Give Me One Good Reason

July 25, 2016

I’m helping my parents purge their house.

 

Delicate territory, that, walking the fine line between “Are you kidding me?” and “but that’s what I remember from when we were kids . . . you can’t possibly let that go!” And I’m a professional. Like I said, this is delicate territory I’m wading through.

 

Even though I’m opening a veritable field of landmines with every drawer and closet, I know I’m helping Mama and Daddy go through all their stuff, seeing my own memories mixed with theirs. As I help keep them on track with their themes and favorites while balancing past and present, I have to remind myself constantly, “This is their house, this is their house,” even though I lived with many of the games, photos, dishes, and furniture pieces I’m sorting through.

 

The “find” that delighted my heart was opening wooden box and finding Daddy’s old cowboys, Indians, and army guys with their horses. His response to seeing his old toys sealed the deal — those toys aren’t going anywhere any time soon.

 

That’s how you know.

 

When I help people purge their belongings and sort through meaningful keepsakes, all the logic and reasoning in the world doesn’t stand a chance when you have one good reason to keep it. All it takes is one reason.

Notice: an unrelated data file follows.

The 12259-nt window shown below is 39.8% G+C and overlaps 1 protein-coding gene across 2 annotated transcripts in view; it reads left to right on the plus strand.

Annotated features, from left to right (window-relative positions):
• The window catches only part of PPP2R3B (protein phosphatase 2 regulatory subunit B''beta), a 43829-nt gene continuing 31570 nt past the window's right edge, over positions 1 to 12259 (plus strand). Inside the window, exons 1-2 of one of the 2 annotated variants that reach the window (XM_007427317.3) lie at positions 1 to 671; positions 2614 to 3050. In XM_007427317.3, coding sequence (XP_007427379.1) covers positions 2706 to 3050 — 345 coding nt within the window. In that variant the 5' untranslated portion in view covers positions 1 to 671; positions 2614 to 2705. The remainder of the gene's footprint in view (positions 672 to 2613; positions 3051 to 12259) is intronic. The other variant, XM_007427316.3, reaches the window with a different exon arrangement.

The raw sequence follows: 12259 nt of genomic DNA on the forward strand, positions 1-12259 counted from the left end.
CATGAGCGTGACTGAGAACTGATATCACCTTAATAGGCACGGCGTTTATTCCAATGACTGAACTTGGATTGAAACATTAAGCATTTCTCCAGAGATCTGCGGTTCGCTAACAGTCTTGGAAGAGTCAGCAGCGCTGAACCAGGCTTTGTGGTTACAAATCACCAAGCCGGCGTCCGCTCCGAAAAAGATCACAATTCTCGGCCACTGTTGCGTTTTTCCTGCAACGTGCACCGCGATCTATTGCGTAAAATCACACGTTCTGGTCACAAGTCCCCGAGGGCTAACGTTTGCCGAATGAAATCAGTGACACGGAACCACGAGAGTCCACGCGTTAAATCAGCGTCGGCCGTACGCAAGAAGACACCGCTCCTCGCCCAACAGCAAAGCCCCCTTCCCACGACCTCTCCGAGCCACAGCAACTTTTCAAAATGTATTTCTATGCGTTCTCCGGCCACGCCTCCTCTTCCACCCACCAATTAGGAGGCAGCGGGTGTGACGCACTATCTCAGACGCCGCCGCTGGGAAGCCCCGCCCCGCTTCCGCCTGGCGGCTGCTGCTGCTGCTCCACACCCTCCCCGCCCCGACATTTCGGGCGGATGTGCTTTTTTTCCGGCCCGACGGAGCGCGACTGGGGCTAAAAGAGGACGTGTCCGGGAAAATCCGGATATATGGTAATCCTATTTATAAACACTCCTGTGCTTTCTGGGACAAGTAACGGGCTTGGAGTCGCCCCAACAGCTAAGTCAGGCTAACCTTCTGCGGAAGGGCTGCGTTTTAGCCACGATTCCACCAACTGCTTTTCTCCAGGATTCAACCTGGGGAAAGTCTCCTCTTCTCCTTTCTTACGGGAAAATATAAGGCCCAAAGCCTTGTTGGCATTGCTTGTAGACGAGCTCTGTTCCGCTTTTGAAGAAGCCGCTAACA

I take one look at pure delight in a weathered face . . . . and I know the toy needs to stay.

 

I take one look at a face brimming with tears . . . and I know the old dog collar needs to stay.

 

Some heart tugs are so strong, I find myself in tears right along with my customer. There’s no way I’m going to look in those eyes and say, “Logic and reason states that you don’t have any closet space left so you need to get rid of that.” Saying that would be just plain cruel.

 

Our memories, for better or worse, are woven into us, part of us.

 

And, for better or worse, some of those memories are enjoyed best through our physical, earthen treasures — treasures that take up space, need special care or repair, dusting, and moving as we relocate place to place.

 

As long as you have set a healthy limit and created healthy boundaries for how many are kept, keep as many as you want. As long as your memories aren’t crowding out your ability to live in the present, keep as many as you want. As long as your grip on the past isn’t preventing you from moving into your future, keep as many as you want.

  • That’s been in our family for 7 generations.

  • Dad made that for me.

  • I won that when I was in 4-H, at the County Fair.

  • They don’t make those anymore.

  • It’s my favorite.

  • It’s one of my happiest memories in a childhood that didn’t have many happy memories.

  • It used to belong to my son. I lost him six years ago.

  • That’s from the old homestead where my great grandfather first farmed.

Any reason is a good one.

 

Allow yourself memories to enjoy. Create a good balance of past and present . . . one you can truly live with.

 

 

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